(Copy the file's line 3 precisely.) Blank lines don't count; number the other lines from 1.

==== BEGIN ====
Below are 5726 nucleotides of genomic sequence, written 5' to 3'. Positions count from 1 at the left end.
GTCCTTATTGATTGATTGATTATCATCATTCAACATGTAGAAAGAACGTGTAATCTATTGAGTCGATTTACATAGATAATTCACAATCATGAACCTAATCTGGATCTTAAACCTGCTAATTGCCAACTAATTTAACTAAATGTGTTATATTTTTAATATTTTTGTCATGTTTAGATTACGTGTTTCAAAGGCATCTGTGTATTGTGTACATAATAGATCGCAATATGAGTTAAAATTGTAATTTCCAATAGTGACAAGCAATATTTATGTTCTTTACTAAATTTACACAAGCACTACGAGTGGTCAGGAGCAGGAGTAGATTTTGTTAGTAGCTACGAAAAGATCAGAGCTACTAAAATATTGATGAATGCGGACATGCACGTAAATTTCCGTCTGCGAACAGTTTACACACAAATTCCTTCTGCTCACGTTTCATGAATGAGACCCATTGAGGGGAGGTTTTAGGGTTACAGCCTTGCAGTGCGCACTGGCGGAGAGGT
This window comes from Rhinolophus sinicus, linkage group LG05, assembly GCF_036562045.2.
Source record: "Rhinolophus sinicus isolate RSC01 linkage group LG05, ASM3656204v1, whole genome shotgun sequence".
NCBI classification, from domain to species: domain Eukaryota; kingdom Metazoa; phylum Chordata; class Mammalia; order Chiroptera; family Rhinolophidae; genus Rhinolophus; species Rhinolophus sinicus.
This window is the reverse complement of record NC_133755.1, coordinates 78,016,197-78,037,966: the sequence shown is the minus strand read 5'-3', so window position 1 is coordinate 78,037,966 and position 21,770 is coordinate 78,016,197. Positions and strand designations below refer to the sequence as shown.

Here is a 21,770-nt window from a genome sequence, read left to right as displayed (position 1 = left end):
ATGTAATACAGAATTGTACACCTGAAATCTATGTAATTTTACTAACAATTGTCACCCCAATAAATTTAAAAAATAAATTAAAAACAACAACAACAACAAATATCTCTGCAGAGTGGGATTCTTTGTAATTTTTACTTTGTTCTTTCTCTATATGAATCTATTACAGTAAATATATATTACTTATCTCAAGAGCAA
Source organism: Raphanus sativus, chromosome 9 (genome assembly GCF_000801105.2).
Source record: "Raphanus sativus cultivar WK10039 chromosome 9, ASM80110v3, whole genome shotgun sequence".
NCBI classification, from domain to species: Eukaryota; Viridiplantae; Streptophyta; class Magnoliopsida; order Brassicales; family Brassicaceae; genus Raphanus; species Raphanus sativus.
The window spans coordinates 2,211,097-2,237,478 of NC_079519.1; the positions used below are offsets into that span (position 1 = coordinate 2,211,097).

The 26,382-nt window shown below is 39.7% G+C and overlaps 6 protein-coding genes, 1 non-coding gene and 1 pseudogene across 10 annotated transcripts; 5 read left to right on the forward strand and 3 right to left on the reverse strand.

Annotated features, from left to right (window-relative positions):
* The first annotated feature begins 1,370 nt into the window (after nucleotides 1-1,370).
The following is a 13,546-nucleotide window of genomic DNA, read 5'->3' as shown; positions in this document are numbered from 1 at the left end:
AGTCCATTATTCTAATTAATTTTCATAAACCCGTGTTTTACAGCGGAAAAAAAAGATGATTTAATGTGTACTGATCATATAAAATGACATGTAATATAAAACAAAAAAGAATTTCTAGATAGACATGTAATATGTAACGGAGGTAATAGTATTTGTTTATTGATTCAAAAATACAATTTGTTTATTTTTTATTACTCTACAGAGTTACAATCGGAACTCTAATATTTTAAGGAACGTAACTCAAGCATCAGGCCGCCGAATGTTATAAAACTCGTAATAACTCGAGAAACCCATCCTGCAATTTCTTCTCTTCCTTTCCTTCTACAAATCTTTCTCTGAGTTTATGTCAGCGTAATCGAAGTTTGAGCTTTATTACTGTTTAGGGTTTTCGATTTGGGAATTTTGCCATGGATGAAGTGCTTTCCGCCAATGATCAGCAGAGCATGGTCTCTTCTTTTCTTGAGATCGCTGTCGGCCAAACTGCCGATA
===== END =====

This window comes from Rhinolophus sinicus, linkage group LG05, assembly GCF_036562045.2.